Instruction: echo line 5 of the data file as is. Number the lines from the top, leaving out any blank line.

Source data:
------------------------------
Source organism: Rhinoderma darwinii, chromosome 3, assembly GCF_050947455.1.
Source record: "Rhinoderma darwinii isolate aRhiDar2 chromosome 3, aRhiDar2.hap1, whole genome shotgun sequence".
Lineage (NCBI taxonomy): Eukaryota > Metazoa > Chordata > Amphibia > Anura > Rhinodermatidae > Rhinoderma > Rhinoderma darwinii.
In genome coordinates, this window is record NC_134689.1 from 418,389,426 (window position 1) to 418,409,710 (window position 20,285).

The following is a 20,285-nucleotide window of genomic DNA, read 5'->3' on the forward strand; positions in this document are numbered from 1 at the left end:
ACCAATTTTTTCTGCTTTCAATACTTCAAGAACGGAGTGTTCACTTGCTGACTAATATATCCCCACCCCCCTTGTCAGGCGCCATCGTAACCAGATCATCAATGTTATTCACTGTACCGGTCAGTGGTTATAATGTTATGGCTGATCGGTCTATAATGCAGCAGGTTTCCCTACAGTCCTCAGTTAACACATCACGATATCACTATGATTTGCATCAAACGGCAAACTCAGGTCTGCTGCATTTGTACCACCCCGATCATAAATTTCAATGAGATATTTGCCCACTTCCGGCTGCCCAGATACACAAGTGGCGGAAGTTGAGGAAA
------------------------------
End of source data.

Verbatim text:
The following is a 20,285-nucleotide window of genomic DNA, read 5'->3' on the forward strand; positions in this document are numbered from 1 at the left end: